Here's What My TEDx Taught Me

communication presentations tedx
What My TEDx Taught Me

It was the best 13 minutes of my professional career… standing there on the red circle of the TEDx stage and sharing my thoughts and ideas on how to cooperatively negotiate using the words “Yes, If.”

I felt free, inspired, joyful, and even though I couldn’t see the audience - because of the bright lights in the theater - I knew they were there and were connecting with my ideas.

As I wrapped up my 13-minutes on stage, I absorbed the applause for an extra moment, walked off stage right, removed the mic, and took a deep breathe. I thought to myself, “I did it.” I checked off a career goal and forever would be able to say I’m a TEDx Talker.

My TEDx journey helped me become a better presenter. Here are the BIG 3 lessons I learned that I use today in each of my presentations.

FIRST Learning…

TED taught me the audience can only listen to one speaker for 18-minutes before it becomes distracted and loses interest. Thus, unless you’re Bill Gates, you won’t see many TED Talkers speak for more than 18 minutes. 

The first time I rehearsed in front of the TED organizers I stopped the clock at 17-minutes. The organizers responded with clear direction, “Cut it down. Less is more.” I took their advice and tightened it up to 13-minutes… Very consumable, and it made it easier for me too deliver. Less was more!

Today, I use the 18-minute to ensure I break up my presentations and speeches into digestible segments. Even though I may be on stage for 2+ hours I break it down into digestible segments that are less than 18-minutes. 

You ask how I do it? It’s simple, every time I change the “voice” of the presentation I get a fresh new 18-minutes. Here’s how I add a new voice to my longer-format presentations…

  • I add a video. Voice in video resets the clock.
  • I ask the audience questions. Audience voice resets the clock.
  • Team exercise. Many voices in the room engaging one another resets the clock.

The 18-minute rule doesn’t require your presentation is less than 18-minutes in length. Rather, before the 18-minute shot clock expires, a “new voice” needs to be heard. When I welcome a new voice into my presentation I also renew my 18-minute clock. That’s why a video clip works well. It draws the audience to the new voice, refreshers their interest, and when it’s my turn again they are ready-to-go.

SECOND Learning…

We don’t need slides to be an effective presenters. I shared my TEDx Talk without slides. It felt great and liberating. It was just me up there. The audience would not be distracted and my voice remained the star of the show. 

When it comes to slides, I believe less is more. When you need them, keep it simple. Can a picture replace words? Can you present without slides?

When I use slides they serve as my speaker’s outline. I see the image or slide and I know what I need to talk about. This is helpful. 

I need more time to prepare when I share without slides. Without visual prompts on the slides, I rely on the outline I have in my mind. Though it takes more time, the benefits are massive.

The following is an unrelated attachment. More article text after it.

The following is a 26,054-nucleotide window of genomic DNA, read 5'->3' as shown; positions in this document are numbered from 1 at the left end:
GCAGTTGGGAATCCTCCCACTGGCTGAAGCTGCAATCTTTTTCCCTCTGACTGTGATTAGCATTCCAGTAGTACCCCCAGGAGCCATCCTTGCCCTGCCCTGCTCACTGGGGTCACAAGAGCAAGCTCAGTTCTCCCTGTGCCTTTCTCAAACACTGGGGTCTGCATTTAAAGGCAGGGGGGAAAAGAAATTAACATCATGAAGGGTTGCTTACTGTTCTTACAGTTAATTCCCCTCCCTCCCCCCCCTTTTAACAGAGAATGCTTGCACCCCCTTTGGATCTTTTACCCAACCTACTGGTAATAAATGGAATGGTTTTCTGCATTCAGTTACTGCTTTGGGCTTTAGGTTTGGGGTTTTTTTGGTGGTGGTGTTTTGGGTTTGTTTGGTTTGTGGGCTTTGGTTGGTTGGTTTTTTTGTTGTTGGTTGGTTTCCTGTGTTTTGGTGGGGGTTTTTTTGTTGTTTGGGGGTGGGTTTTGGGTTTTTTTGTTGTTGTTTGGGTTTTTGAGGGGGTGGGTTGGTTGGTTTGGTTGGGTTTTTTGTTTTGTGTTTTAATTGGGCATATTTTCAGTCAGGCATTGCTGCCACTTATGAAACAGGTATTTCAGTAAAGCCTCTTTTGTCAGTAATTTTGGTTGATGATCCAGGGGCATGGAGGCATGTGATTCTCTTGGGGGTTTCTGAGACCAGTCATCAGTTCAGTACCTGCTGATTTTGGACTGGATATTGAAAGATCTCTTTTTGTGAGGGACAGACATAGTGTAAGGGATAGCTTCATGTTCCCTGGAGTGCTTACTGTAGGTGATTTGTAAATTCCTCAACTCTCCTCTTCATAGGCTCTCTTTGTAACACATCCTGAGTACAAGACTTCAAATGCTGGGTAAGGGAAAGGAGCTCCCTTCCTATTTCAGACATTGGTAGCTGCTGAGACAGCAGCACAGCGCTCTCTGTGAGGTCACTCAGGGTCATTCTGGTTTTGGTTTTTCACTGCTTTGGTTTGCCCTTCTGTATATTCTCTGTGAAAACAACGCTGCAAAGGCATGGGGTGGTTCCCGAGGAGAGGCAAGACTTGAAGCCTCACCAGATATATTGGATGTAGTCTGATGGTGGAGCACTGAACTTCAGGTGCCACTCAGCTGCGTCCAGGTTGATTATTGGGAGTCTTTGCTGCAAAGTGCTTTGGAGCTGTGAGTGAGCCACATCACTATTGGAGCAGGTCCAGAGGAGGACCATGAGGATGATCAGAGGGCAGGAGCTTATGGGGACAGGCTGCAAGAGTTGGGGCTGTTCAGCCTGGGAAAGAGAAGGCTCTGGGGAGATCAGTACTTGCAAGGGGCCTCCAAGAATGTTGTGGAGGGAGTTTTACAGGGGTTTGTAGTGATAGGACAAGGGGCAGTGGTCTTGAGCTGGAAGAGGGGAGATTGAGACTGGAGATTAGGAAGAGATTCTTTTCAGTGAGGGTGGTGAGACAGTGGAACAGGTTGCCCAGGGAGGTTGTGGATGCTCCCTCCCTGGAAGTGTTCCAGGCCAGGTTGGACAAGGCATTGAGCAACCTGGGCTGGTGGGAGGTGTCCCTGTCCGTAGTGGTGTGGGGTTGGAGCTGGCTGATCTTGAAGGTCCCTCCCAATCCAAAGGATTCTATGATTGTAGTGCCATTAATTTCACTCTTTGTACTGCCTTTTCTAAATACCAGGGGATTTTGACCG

1. The slide-less presentation is often more authentic.
  2. The audience bonds directly with the presenter without any slide distractions. The eyes of the audience are set on the speaker throughout the entirety of the presentation.

Give it a try without slides. Practice until you feel comfortable, and put your voice in the center of presentation greatness.

THIRD Learning…

Finally, a TEDx presentation is an opportunity to share a magical story. I shared the story of “Yes, If” negotiations. I gave examples from business, from my personal life, and shared how my kids have learned to use cooperative negotiation skills (which as a Dad I regret at times.)

Telling stories is a masterful presentation skill. Stories connect with the heart while information connects to the brain. You’ll be remembered for the stories you share.

Remember, presentation stories require practice. Without rehearsal, stories can run-on, take too much time, and wander when not rehearsed and practiced. Here’s a three step plan to incorporate effective stories into your next presentation:

  1. Find the right story - there’s always a story for any presentation.
  2. Speak the story out loud in rehearsal. Speak your story to find the right pace, timing, and impact lines.
  3. Deliver the story in your presentation and evaluate its effectiveness. A great story ought to be used multiple times and becomes an effective tool your presentation tool belt. Ask yourself, “Did it work?” “Did the story move the audience?” “What do I need to change next time?”

TED pushed me to present with stories, and I’ve never left the practice.

It’s an amazing feeling to give a great presentation. The connection, the gratitude, and the praise fills the motivation bucket to the very highest. 

Keep working on your skills and give the three TEDx best practices a try. I’m excited for you to thrive through powerful presentation skills.

Subscribe to The Monday Mojo Skill Surge Newsletter

Join our mailing list for the latest news and updates that will lift your skills and confidence.

Reminder, we will never sell your information, for any reason.